Two longtime Microsoft employees have filed suit against the company over their terminations. The suit alleges they were the targets of internal retaliation after raising red flags about more than $7,000 in expenses submitted by an unnamed employee who was entertaining corporate partners at “hostess bars” in Korea.
Microsoft disputes the claims and says it believes it will prevail in court.
The suit by George (Eric) Engstrom and John (Ted) Stockwell says that the company launched an investigation based on their concerns that the employee might be expensing prostitution for the corporate partner executives — concerns that the unnamed employee denied. The suit says the employee was friends with high-ranking executives including Harry Shum, now the company’s executive vice president of technology and research.
Engstrom, who was one of the creators of DirectX, and Stockwell, a high-ranking Microsoft manager, say they experienced retaliation and negative performance reviews, in contrast with their past promotions and strong evaluations inside the company.
Microsoft said in a statement, “We’ve carefully reviewed this case and found nothing to substantiate the speculation in the complaint or the allegation of retaliation, and we’re confident a court will agree with us. We always encourage employees to raise concerns they may have and take such reports seriously.”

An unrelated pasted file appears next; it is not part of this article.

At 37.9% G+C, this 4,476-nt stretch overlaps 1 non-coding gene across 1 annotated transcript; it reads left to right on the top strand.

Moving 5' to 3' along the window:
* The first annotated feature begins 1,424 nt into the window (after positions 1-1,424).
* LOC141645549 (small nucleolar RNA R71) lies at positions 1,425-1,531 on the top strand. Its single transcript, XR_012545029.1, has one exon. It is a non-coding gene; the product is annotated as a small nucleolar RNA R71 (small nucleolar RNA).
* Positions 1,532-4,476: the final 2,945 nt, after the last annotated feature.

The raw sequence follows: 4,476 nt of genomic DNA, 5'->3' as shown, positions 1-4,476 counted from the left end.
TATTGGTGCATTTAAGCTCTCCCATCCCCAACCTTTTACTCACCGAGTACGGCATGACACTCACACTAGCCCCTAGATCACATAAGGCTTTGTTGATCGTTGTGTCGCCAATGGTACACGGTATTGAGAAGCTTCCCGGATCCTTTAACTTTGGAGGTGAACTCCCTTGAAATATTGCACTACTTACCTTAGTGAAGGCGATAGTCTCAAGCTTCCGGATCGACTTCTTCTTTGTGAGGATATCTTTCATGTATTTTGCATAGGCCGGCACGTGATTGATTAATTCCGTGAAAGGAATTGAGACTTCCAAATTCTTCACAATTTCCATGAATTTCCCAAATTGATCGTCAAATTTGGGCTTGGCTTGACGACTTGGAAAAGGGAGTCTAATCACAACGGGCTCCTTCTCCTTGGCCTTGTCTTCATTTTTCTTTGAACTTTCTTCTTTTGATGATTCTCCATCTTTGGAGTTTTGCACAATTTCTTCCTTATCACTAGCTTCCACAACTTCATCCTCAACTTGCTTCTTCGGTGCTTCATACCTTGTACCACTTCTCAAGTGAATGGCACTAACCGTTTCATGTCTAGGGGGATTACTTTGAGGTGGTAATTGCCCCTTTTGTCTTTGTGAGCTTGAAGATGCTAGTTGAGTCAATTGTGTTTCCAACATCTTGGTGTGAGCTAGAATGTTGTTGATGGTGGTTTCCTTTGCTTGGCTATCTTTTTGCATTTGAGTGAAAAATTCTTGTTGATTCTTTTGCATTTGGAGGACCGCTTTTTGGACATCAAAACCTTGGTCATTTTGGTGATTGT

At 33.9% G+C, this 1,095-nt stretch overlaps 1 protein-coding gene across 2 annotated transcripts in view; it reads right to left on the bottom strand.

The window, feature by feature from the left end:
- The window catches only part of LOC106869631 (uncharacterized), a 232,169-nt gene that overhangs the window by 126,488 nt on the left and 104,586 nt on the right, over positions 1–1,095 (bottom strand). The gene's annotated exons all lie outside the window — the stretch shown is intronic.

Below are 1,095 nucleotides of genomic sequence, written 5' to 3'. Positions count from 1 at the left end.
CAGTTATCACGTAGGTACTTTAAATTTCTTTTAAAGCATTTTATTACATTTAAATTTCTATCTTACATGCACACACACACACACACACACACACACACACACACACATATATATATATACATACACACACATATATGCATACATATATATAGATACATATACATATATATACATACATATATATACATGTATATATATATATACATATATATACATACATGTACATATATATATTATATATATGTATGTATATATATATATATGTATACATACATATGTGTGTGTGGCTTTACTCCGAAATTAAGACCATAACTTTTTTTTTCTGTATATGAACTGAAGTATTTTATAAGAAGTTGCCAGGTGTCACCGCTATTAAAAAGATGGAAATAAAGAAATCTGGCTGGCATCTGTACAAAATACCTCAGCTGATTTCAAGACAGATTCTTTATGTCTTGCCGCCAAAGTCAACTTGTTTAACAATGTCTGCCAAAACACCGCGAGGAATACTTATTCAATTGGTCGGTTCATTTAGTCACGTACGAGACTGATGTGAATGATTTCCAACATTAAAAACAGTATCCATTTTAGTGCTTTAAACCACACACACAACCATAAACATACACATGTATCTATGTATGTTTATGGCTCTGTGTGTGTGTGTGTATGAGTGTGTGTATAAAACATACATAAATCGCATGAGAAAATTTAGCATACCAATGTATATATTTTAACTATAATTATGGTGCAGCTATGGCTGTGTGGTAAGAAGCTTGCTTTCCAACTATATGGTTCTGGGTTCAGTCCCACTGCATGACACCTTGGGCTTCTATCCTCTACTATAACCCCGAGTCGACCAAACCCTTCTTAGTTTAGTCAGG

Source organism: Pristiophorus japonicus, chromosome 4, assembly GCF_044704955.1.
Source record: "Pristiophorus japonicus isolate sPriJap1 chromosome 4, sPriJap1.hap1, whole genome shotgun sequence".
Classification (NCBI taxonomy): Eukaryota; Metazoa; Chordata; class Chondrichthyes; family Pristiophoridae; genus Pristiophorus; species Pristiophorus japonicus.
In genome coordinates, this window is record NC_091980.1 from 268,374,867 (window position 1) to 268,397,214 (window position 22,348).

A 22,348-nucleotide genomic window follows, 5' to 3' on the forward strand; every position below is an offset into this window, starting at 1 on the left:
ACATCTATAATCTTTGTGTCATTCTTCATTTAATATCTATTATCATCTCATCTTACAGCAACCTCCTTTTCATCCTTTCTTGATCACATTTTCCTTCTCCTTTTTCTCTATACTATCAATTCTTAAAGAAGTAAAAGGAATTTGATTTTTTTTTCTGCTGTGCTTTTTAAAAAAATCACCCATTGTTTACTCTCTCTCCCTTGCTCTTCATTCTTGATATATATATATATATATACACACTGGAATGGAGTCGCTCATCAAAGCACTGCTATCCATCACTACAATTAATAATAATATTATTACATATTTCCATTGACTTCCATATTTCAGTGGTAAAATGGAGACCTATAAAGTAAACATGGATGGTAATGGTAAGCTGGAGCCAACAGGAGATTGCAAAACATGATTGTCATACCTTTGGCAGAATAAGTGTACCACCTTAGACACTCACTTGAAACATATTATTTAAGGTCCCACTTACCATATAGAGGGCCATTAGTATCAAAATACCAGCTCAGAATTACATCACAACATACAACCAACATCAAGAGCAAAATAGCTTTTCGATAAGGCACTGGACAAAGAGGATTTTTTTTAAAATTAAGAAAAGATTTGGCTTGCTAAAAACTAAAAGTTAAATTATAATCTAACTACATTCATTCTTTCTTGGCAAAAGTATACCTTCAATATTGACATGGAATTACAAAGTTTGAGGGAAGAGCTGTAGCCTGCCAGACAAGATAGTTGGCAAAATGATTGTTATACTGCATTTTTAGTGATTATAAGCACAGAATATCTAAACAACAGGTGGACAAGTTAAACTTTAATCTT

As part of the complaint, the former employees confirm that Microsoft was working on a since-disbanded e-commerce project, code-named “Brazil,” to compete with Amazon.com. Microsoft itself has never publicly acknowledged the plan, which was reported by the Wall Street Journal in 2013. The suit says that the project was subsequently revived in a different form.
Stockwell and Engstrom were let go in December 2013 and January 2014, according to the suit. Their complaint, alleging wrongful termination, was filed in King County Superior Court this week, as reported earlier by the Seattle Times and Reuters.
Here’s a copy of the suit.